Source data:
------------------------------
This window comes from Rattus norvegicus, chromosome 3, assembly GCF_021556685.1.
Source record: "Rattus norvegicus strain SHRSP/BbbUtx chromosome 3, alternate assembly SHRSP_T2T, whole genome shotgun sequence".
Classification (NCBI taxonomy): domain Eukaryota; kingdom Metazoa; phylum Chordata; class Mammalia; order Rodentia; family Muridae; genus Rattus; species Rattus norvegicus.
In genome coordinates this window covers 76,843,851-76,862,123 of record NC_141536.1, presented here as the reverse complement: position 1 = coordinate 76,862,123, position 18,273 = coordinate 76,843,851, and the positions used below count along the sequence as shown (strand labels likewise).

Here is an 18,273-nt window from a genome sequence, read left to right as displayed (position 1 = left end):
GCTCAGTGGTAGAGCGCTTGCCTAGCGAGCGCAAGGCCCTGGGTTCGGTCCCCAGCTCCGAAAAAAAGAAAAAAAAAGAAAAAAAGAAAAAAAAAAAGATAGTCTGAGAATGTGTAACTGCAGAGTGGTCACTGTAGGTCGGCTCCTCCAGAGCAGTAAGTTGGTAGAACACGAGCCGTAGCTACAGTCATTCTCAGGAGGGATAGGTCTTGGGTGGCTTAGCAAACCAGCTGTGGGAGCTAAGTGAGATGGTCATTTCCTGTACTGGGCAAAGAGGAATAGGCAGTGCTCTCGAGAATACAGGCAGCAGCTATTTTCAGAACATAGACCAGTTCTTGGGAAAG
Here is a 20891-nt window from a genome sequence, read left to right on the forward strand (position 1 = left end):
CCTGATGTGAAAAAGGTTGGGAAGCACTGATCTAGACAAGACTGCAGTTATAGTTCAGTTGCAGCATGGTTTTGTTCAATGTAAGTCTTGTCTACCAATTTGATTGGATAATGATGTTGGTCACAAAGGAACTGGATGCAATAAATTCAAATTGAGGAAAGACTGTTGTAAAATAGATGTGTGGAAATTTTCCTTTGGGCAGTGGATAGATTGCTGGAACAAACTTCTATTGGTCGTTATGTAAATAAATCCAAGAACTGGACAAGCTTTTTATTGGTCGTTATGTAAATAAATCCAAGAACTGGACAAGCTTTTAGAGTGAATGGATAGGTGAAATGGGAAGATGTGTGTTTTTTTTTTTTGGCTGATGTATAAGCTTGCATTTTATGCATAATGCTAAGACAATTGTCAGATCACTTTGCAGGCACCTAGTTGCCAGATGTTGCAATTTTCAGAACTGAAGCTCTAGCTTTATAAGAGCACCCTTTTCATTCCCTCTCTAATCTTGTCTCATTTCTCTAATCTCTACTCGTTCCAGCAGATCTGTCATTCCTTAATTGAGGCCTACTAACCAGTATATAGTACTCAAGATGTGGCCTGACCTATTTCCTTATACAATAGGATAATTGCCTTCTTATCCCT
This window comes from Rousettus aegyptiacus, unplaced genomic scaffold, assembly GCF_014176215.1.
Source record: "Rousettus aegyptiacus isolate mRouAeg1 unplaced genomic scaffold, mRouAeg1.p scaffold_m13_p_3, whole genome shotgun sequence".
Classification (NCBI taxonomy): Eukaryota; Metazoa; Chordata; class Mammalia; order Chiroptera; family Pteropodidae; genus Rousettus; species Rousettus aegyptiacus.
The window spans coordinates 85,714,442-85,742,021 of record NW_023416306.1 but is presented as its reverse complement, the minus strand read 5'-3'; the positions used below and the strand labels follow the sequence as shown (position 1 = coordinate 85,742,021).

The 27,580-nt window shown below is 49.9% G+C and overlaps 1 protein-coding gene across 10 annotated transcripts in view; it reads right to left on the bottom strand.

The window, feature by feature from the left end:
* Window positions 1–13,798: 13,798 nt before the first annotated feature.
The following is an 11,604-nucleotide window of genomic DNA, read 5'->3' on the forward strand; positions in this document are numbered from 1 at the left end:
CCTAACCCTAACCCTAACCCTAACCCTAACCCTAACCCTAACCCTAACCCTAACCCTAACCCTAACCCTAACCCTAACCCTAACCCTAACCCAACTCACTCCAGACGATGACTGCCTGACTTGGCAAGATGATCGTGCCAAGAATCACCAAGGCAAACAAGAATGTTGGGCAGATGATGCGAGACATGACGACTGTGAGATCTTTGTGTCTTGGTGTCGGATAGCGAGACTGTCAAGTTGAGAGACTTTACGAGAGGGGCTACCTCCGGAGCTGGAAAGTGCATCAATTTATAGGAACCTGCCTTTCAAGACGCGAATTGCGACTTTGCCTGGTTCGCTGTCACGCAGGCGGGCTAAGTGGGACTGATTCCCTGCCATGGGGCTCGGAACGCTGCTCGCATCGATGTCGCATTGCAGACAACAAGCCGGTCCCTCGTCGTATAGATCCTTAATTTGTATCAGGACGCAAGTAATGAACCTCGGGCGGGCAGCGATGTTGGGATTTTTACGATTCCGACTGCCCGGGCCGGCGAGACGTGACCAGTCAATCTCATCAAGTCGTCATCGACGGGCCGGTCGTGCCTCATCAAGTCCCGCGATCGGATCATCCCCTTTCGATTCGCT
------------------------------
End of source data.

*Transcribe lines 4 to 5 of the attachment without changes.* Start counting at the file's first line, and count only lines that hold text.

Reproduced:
In genome coordinates this window covers 76,843,851-76,862,123 of record NC_141536.1, presented here as the reverse complement: position 1 = coordinate 76,862,123, position 18,273 = coordinate 76,843,851, and the positions used below count along the sequence as shown (strand labels likewise).

Here is an 18,273-nt window from a genome sequence, read left to right as displayed (position 1 = left end):